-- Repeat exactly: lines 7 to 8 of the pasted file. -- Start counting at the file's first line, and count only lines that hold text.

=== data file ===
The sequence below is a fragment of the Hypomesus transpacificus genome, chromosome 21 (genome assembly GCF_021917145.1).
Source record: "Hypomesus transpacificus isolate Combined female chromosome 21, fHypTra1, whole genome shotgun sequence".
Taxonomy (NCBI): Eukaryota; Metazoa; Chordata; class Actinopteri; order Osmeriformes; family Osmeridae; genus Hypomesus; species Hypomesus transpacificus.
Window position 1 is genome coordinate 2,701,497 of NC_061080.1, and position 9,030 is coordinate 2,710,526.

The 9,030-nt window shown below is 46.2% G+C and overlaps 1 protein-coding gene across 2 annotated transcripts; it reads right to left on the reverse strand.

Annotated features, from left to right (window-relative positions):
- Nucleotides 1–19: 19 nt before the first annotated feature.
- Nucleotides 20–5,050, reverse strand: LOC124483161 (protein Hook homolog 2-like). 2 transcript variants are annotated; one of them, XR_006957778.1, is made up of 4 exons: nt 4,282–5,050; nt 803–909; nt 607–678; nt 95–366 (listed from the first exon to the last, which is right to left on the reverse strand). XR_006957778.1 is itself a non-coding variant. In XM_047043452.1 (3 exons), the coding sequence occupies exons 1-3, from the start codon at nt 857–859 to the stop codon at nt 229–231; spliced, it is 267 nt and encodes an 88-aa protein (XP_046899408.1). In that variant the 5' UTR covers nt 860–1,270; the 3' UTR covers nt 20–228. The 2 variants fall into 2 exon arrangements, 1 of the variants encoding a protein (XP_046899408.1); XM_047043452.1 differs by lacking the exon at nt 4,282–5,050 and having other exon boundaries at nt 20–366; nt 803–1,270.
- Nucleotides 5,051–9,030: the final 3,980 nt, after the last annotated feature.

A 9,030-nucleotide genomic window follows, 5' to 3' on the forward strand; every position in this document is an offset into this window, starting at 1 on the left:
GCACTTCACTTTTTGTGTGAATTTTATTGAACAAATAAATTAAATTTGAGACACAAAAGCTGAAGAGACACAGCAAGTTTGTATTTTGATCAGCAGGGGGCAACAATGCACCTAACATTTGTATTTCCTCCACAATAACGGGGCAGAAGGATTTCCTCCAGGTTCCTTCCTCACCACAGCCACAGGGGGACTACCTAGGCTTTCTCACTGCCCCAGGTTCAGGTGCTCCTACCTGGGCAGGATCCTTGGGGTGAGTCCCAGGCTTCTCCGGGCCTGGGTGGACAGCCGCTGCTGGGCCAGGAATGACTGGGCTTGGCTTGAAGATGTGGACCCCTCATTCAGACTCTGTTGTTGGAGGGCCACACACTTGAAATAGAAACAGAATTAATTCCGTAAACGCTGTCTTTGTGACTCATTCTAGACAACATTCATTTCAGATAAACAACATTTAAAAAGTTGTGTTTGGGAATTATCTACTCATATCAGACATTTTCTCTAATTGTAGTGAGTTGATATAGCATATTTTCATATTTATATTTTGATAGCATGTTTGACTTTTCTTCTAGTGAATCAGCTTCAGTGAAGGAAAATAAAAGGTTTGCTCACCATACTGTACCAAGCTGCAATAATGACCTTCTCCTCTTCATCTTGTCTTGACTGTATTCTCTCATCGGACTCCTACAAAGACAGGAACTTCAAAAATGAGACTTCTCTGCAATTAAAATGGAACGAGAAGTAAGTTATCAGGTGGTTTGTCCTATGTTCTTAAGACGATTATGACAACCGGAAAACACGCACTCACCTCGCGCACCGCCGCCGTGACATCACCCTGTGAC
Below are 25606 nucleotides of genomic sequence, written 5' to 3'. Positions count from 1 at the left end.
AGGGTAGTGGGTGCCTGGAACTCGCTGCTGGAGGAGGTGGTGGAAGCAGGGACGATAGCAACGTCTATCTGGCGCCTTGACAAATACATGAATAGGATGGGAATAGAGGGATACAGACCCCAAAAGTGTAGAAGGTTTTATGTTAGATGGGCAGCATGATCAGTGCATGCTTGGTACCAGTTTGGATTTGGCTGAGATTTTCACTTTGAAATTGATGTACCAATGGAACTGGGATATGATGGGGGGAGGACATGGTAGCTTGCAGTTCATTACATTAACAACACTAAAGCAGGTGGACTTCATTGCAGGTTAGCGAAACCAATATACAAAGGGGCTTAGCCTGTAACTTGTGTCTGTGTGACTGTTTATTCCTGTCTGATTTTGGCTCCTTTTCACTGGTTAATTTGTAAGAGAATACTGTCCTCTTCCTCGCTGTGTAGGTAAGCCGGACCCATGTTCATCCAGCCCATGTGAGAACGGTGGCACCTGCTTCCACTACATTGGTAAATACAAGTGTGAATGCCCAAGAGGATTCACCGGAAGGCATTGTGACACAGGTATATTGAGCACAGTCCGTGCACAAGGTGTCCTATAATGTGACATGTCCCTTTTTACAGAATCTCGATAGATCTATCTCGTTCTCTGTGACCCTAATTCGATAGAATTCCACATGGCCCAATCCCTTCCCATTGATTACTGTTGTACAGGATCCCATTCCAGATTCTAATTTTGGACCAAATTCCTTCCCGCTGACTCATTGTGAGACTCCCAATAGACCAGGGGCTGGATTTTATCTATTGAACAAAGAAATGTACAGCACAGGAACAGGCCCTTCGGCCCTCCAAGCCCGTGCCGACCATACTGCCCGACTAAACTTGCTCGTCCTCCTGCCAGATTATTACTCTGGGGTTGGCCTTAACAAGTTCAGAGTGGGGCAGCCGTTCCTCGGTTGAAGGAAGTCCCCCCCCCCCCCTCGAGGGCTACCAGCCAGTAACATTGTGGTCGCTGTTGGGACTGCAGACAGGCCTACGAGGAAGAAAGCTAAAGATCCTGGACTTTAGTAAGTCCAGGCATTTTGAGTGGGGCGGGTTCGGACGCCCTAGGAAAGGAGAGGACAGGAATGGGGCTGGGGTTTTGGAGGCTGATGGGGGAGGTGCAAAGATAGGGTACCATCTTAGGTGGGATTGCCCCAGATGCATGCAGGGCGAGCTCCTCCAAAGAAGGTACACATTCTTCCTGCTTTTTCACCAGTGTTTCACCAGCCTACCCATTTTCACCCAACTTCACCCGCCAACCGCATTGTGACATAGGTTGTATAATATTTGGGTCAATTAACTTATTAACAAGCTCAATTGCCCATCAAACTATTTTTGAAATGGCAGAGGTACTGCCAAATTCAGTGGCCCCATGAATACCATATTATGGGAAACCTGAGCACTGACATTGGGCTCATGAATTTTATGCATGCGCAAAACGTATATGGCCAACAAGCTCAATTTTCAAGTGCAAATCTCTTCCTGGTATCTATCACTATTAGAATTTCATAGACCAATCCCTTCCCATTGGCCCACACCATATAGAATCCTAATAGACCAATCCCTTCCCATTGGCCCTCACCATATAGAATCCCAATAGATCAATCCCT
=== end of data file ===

- Nucleotides 1–19: 19 nt before the first annotated feature.
- Nucleotides 20–5,050, reverse strand: LOC124483161 (protein Hook homolog 2-like). 2 transcript variants are annotated; one of them, XR_006957778.1, is made up of 4 exons: nt 4,282–5,050; nt 803–909; nt 607–678; nt 95–366 (listed from the first exon to the last, which is right to left on the reverse strand). XR_006957778.1 is itself a non-coding variant. In XM_047043452.1 (3 exons), the coding sequence occupies exons 1-3, from the start codon at nt 857–859 to the stop codon at nt 229–231; spliced, it is 267 nt and encodes an 88-aa protein (XP_046899408.1). In that variant the 5' UTR covers nt 860–1,270; the 3' UTR covers nt 20–228. The 2 variants fall into 2 exon arrangements, 1 of the variants encoding a protein (XP_046899408.1); XM_047043452.1 differs by lacking the exon at nt 4,282–5,050 and having other exon boundaries at nt 20–366; nt 803–1,270.